Navigation Lights

Does anyone know how to rig (what to buy or make) a Scot for after sunset crusing? I bought a set of nav lights with u-clamp attachments but found that the underside of the gunnel will accept this screw type of clamp. I checked with the local Conservation Police and they said I had to have both bow red/green lights and a stern light elevated 2 to 3 feet. I got my 2001 boat last fall and it came with a suction cup all around white light, but it is only 7 inches tall. Some of our sailing/racing club goes on overnighters and I would like to at least be there for appetizers/sipping and then cruise back to the dock after sunset or into the setting sun. BTW, the last two races we got 1st and 2nd (4 seconds out of 1st), so the ole Scot is mighty fast in all winds.
Appreciate the help,

Sorry my wording was not accurate. Correct---the underside will NOT accept the clamps due to the boat curved nature. Also I got these clamps at Dicks Sporting Goods for about $15 each...pretty cheap.

fs5138's picture

West Marine sells bow and stern lights with suction cups. I've bought several sets for our club members. Get the one's that float. We have midnight sails regularly at our club, usually of the scotch cup variety. There is nothing like lake sailing on Deep Creek Lake after the sun goes down. The shore thermals disappear and all of the shifts from the days races are gone.

We also take a big spotlight with us as well.

Bob Vance

Bob, thanks. I checked these lites in West Marine by Aqua Signal as well as Innovative Lighting (looks like same item by diff name) at Wholesale Marine but the "stern" light in suction cup or small molded mount still is only about 7 inches height. Maybe I could mount the suction cup on top of my Honda motor housing, but that's not good if I am sailing with motor out of water...scratch that.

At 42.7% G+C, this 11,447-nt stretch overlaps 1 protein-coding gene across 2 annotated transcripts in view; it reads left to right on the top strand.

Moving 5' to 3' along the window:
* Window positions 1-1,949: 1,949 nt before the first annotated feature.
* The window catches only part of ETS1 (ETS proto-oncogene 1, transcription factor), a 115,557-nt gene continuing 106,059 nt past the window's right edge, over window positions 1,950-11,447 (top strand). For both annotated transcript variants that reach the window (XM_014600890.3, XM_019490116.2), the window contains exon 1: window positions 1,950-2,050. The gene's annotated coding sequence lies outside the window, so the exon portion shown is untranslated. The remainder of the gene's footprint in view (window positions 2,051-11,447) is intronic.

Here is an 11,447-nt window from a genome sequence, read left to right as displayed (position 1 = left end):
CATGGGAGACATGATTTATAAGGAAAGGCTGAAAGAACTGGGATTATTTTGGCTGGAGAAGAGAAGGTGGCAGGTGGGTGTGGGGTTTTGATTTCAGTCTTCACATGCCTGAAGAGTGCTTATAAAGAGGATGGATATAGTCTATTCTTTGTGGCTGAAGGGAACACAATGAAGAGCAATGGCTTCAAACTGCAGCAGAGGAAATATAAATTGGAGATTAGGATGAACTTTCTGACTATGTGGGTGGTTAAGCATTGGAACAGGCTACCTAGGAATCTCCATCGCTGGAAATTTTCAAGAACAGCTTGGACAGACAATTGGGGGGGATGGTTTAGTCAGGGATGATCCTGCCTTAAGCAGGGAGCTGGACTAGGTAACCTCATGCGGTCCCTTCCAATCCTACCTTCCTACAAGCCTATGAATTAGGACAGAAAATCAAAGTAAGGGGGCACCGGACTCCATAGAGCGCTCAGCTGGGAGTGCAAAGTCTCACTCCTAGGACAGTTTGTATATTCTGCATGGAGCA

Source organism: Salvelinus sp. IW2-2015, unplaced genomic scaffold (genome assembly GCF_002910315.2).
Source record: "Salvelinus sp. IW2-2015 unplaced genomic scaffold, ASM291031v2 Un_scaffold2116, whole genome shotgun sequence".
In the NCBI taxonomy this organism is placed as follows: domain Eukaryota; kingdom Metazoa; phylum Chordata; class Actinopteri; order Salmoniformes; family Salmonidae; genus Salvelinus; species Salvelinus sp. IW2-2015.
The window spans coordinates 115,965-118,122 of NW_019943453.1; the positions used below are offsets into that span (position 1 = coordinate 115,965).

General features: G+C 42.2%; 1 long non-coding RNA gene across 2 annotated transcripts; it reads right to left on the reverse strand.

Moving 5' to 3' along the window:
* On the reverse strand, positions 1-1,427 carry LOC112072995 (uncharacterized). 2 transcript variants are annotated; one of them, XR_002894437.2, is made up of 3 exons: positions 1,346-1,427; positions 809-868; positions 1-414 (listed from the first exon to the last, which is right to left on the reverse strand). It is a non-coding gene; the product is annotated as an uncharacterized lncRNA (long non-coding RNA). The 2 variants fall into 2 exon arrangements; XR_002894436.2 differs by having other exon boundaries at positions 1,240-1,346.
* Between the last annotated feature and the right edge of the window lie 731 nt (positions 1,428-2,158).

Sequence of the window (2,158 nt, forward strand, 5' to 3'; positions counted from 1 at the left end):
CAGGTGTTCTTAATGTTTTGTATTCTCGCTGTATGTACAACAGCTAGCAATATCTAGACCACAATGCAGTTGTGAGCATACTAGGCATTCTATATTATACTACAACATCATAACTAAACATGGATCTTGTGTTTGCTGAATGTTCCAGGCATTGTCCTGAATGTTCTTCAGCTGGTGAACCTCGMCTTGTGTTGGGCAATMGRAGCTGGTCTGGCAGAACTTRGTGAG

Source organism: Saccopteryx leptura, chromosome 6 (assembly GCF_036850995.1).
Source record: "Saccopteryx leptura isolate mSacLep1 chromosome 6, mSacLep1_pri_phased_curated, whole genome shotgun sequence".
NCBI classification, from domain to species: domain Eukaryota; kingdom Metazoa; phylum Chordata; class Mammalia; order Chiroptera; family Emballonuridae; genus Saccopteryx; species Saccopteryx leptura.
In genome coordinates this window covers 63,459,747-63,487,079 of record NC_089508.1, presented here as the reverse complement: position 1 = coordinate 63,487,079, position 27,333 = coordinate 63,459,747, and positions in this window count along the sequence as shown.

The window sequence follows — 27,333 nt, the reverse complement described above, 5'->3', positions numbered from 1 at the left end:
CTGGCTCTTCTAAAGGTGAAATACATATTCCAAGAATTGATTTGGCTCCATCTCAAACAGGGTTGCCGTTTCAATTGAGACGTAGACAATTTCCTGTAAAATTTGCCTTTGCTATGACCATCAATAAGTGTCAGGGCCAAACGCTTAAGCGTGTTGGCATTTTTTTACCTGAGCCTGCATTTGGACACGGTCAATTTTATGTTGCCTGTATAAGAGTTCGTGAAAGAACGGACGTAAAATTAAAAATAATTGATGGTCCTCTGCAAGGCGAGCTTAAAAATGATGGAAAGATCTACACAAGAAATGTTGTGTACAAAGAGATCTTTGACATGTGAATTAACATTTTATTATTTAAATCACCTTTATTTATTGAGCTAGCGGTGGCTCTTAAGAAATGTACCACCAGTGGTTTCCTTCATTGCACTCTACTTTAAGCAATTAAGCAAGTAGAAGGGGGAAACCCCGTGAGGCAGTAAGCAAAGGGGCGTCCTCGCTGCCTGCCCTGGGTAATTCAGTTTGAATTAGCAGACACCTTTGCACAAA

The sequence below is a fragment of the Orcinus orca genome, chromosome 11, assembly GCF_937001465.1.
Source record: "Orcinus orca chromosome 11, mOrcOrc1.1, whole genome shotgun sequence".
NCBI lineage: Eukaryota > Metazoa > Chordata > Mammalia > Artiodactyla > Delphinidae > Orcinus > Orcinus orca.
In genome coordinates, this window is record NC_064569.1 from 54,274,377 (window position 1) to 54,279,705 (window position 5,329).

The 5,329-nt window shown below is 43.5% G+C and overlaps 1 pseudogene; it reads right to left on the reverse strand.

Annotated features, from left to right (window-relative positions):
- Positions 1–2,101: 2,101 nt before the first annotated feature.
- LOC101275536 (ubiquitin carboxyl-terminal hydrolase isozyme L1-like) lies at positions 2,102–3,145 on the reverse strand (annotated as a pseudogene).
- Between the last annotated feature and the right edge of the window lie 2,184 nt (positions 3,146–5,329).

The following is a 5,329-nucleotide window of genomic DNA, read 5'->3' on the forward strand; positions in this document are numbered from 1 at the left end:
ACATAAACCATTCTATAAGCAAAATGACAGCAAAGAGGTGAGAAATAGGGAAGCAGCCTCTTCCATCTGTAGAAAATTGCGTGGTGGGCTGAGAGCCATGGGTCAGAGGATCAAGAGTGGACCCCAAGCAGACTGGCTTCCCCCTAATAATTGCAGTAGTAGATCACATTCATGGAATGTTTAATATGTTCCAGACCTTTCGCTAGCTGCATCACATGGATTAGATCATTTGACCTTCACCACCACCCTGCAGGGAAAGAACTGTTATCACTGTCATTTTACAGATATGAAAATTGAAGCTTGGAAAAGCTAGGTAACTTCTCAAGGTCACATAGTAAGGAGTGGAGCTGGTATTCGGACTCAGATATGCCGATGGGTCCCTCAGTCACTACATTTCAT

And the "stern" model with 18" pole still supplies only the c-clamp method....I will call this vendor and discuss the height aspect. Actually the molded mount (glued/screwed??) looks better than suction cup for keeping the light in place when underway and I read one review where a guy said the unit is top heavy and topples over with suction cup. I better do a little more research.

I believe a single low white light is OK for a canoe or kayak, but not for a 19 ft sailboat.


I'm trying to picture a 2-3 ft. shaft on the stern and how that doesn't get fouled up with the mainsheet.

Unless the rules have changed, your local conservation police are incorrect. Sailboats under 23 feet are not required to carry red or green lights. If sailing, you are requied to have a white light that you can show to avoid collision (and, I believe, it doesn't have to be set anywhere or even shown all of the time - just available). If the sailboat is under power, then you have to have a white light that is shown 360 (there is no height rule). However, the white light cannot be seen 360 because of the mast. So, for motoring, you can often accomplish the white light by hoisting the light on a stick above the top of the mast.

Of course, you should carry the red, green, & white lights if you can for safety. I am not advocating that you don't carry them. Using the suction cup options is what we use to use. But you are not required and the police should not be able to write you a ticket for not having them (except the white light).

Of course, it would be nice to have the Regulations with you in case you get pulled over some night.

What Steve [transom] says is correct, according to Federal regulations. You only need the white light. I remember a suggestion to Shine a flashlight on the sail.

However, is you are under power, you need to have what your Conservation police say.

FSSA Forum editor